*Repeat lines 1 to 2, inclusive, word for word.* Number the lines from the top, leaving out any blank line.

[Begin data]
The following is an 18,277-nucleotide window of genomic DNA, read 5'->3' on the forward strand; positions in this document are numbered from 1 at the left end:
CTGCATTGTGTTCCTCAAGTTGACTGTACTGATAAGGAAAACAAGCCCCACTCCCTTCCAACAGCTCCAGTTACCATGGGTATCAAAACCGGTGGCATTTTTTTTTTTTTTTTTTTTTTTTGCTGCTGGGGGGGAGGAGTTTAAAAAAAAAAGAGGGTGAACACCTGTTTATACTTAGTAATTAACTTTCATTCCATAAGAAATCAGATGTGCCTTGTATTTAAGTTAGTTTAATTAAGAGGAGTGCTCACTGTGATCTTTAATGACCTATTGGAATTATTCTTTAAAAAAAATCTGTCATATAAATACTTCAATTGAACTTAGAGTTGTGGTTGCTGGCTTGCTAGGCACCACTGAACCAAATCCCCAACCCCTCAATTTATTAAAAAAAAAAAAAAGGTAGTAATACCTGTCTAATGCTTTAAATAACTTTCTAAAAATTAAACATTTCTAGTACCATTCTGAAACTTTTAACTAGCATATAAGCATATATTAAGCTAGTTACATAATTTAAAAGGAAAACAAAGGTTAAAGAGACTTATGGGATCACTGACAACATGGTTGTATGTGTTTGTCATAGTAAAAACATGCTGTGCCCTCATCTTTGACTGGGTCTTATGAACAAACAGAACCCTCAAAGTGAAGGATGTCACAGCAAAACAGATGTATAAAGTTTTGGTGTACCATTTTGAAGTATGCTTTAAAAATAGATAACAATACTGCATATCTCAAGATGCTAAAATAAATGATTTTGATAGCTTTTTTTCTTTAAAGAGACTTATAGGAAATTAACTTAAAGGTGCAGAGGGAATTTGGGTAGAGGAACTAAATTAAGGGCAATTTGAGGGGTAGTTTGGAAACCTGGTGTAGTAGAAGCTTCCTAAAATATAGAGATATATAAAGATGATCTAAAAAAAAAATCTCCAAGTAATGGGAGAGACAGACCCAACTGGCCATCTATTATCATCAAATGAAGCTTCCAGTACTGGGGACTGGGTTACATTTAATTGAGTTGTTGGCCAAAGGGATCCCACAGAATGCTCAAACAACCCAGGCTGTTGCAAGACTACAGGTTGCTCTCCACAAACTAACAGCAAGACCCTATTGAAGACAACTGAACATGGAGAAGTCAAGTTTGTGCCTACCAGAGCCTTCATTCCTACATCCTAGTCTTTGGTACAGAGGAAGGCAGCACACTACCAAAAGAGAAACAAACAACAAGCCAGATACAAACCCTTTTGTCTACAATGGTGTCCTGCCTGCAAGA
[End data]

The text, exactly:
The following is an 18,277-nucleotide window of genomic DNA, read 5'->3' on the forward strand; positions in this document are numbered from 1 at the left end:
CTGCATTGTGTTCCTCAAGTTGACTGTACTGATAAGGAAAACAAGCCCCACTCCCTTCCAACAGCTCCAGTTACCATGGGTATCAAAACCGGTGGCATTTTTTTTTTTTTTTTTTTTTTTTGCTGCTGGGGGGGAGGAGTTTAAAAAAAAAAGAGGGTGAACACCTGTTTATACTTAGTAATTAACTTTCATTCCATAAGAAATCAGATGTGCCTTGTATTTAAGTTAGTTTAATTAAGAGGAGTGCTCACTGTGATCTTTAATGACCTATTGGAATTATTCTTTAAAAAAAATCTGTCATATAAATACTTCAATTGAACTTAGAGTTGTGGTTGCTGGCTTGCTAGGCACCACTGAACCAAATCCCCAACCCCTCAATTTATTAAAAAAAAAAAAAAGGTAGTAATACCTGTCTAATGCTTTAAATAACTTTCTAAAAATTAAACATTTCTAGTACCATTCTGAAACTTTTAACTAGCATATAAGCATATATTAAGCTAGTTACATAATTTAAAAGGAAAACAAAGGTTAAAGAGACTTATGGGATCACTGACAACATGGTTGTATGTGTTTGTCATAGTAAAAACATGCTGTGCCCTCATCTTTGACTGGGTCTTATGAACAAACAGAACCCTCAAAGTGAAGGATGTCACAGCAAAACAGATGTATAAAGTTTTGGTGTACCATTTTGAAGTATGCTTTAAAAATAGATAACAATACTGCATATCTCAAGATGCTAAAATAAATGATTTTGATAGCTTTTTTTCTTTAAAGAGACTTATAGGAAATTAACTTAAAGGTGCAGAGGGAATTTGGGTAGAGGAACTAAATTAAGGGCAATTTGAGGGGTAGTTTGGAAACCTGGTGTAGTAGAAGCTTCCTAAAATATAGAGATATATAAAGATGATCTAAAAAAAAAATCTCCAAGTAATGGGAGAGACAGACCCAACTGGCCATCTATTATCATCAAATGAAGCTTCCAGTACTGGGGACTGGGTTACATTTAATTGAGTTGTTGGCCAAAGGGATCCCACAGAATGCTCAAACAACCCAGGCTGTTGCAAGACTACAGGTTGCTCTCCACAAACTAACAGCAAGACCCTATTGAAGACAACTGAACATGGAGAAGTCAAGTTTGTGCCTACCAGAGCCTTCATTCCTACATCCTAGTCTTTGGTACAGAGGAAGGCAGCACACTACCAAAAGAGAAACAAACAACAAGCCAGATACAAACCCTTTTGTCTACAATGGTGTCCTGCCTGCAAGA